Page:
Proposed whitewater park in West Carrollton expected to spark economic growth



WEST CARROLLTON — A whitewater park and community gathering space planned by West Carrollton is expected to stimulate economic development for the city and the entire footprint of the Great Miami River.

The $7.5 million proposed project along the riverfront would include a 900-foot whitewater channel around the South Montgomery Low Dam, competition level whitewater features for kayaks and wave surfing, and safety modifications aimed at improving safety, use and access to the river.

Area officials say the project will enable the Dayton region to compete to host whitewater competitions and events, bringing out-of-town and out-of-state whitewater enthusiasts to West Carrollton and the Dayton region, officials said.

“We want to use this as a centerpiece for our Exit 47 redevelopment,” said Mike Lucking, West Carrollton’s economic development director. “This would be one attraction that would bring people to the West Carrollton community ... to use this type of feature. It will not only bring people from in and around Dayton, but it will bring people specifically here from good distances. It’s quite popular.”

The proposed project would be part of more than $70 million in private sector development along the Great Miami River at the Interstate 75 West Carrollton interchange, activity that is leading to the creation of 500 jobs over a 5- to 7-year build-out.

“Our hope is that we will have amenities, like restaurants, that people will be able to access from those docks, and that would be up in the area that we’re planning for redevelopment up along Dixie Drive, right adjacent to the highway,” Lucking said.

The project also will provide safety enhancements to the South Montgomery Dam, including re-establishment of a small craft dock and marina area, benefiting those that use that segment of the river for recreational boating, floating and paddling.

West Carrollton has pledged $1.5 million to the $7.5 million project and is requesting the remaining $6 million be lobbied for through the Dayton Region Priority Development & Advocacy Committee set up by the Dayton Development Coalition. Creation of the whitewater channel and park is estimated to cost $5.2 million, while dam hazard reduction and creation of the dock and marina are estimated to cost $1.8 million and $500,000, respectively.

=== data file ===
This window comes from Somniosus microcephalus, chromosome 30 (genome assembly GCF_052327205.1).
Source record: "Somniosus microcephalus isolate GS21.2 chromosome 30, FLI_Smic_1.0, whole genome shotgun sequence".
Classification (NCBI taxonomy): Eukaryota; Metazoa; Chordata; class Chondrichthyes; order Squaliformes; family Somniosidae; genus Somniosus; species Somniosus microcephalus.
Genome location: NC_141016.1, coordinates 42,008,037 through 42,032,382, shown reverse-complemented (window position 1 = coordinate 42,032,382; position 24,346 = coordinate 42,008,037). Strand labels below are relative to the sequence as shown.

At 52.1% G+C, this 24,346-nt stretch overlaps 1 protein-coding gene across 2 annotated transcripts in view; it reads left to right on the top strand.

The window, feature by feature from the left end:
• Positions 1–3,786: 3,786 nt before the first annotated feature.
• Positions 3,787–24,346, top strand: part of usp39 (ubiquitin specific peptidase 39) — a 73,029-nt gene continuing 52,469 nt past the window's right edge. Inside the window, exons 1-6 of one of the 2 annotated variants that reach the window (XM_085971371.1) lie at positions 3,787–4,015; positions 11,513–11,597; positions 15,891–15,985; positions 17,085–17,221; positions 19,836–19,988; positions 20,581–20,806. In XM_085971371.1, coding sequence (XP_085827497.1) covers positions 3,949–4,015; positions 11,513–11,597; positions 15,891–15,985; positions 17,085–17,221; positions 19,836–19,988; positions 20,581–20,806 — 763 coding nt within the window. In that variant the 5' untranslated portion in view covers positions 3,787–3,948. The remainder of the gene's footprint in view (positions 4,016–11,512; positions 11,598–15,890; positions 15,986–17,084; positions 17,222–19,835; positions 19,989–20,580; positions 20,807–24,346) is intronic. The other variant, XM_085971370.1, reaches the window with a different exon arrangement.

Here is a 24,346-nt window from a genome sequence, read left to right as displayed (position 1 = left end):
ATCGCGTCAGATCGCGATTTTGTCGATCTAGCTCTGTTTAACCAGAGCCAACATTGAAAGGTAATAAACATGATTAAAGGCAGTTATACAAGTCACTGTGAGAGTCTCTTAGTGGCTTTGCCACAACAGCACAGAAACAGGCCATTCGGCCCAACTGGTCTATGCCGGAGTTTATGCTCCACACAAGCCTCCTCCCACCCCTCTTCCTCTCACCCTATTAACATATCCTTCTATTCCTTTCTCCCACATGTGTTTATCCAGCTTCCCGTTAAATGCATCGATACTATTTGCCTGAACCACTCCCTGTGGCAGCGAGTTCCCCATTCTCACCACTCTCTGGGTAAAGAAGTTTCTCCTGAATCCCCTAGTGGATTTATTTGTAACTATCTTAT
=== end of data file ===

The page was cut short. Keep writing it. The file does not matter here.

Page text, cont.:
The project is the next phase in a long-range plan that has occurred over the last 10-plus years. West Carrollton has established a Tax Increment Financing district for the project area, one that covers the 21 acres that the city has acquired for the project and has executed a TIF agreement with the West Carrollton School District.

Lucking said the city would like to make some type of announcement about the project sometime during the first quarter of this year and could see construction activity in and around the Exit 47 area by spring 2023.

Entities submitting letters of support for the project include Dayton Convention & Visitors Bureau, Five Rivers Metroparks, Great Miami Riverway, the Montgomery County Commission, the city of Moraine and South Metro Regional Chamber of Commerce.

“Riverfront amenities are proven catalysts for development, and this project can drive the reinvestment and revitalization of the riverfront of the City of West Carrollton,” said Jacquelyn Powell, president and CEO for Dayton CVB. “Funding for, and construction of this project would not only provide an amenity that would spur West Carrollton’s riverfront development, it has the potential to increase tourism by bringing out-of-town and out-of-state visitors to the area and enables the Greater Dayton region the potential to host whitewater kayak competitions and events.”

The improvements are among the final steps in a multi-agency effort to rid Montgomery County of “dangerously low dams” and open the rivers to paddling, according to Carrie Scarff, chief of planning and project at Five Rivers Metroparks.

“Low dams to the north on the Great Miami River have been removed within the last five years in downtown Dayton and at Tait Station,” Scarff said. “In that time, paddling along that stretch of the Great Miami River has increased significantly, and new markets in outdoor recreation are opening in standup paddleboarding and river surfing. This next step in opening our rivers will allow paddlers to continue south through West Carrollton to Miamisburg.”

Scarff said the project proposes additional amenities not found in other river improvements in the region: a course to attract regional and national competitions.

Dan Foley, director of the Great Miami Riverway, said “West Carrollton is in an optimal geographic place, as much or more than any other Riverway community, to drive our regional outdoor recreation economy with a whitewater feature.”

“The outdoor feature will allow recreational paddler to pass through safely, something they cannot do now,” Foley said. “With the low dam recently removed north of West Carrollton at Tait Station, and the pending low-dam removal near the former Hutchings Station coal facility in Miamisburg, paddlers will be able to start in downtown Dayton and make it to Middletown before they see another dam. That will draw more people to each of these Riverway communities.”

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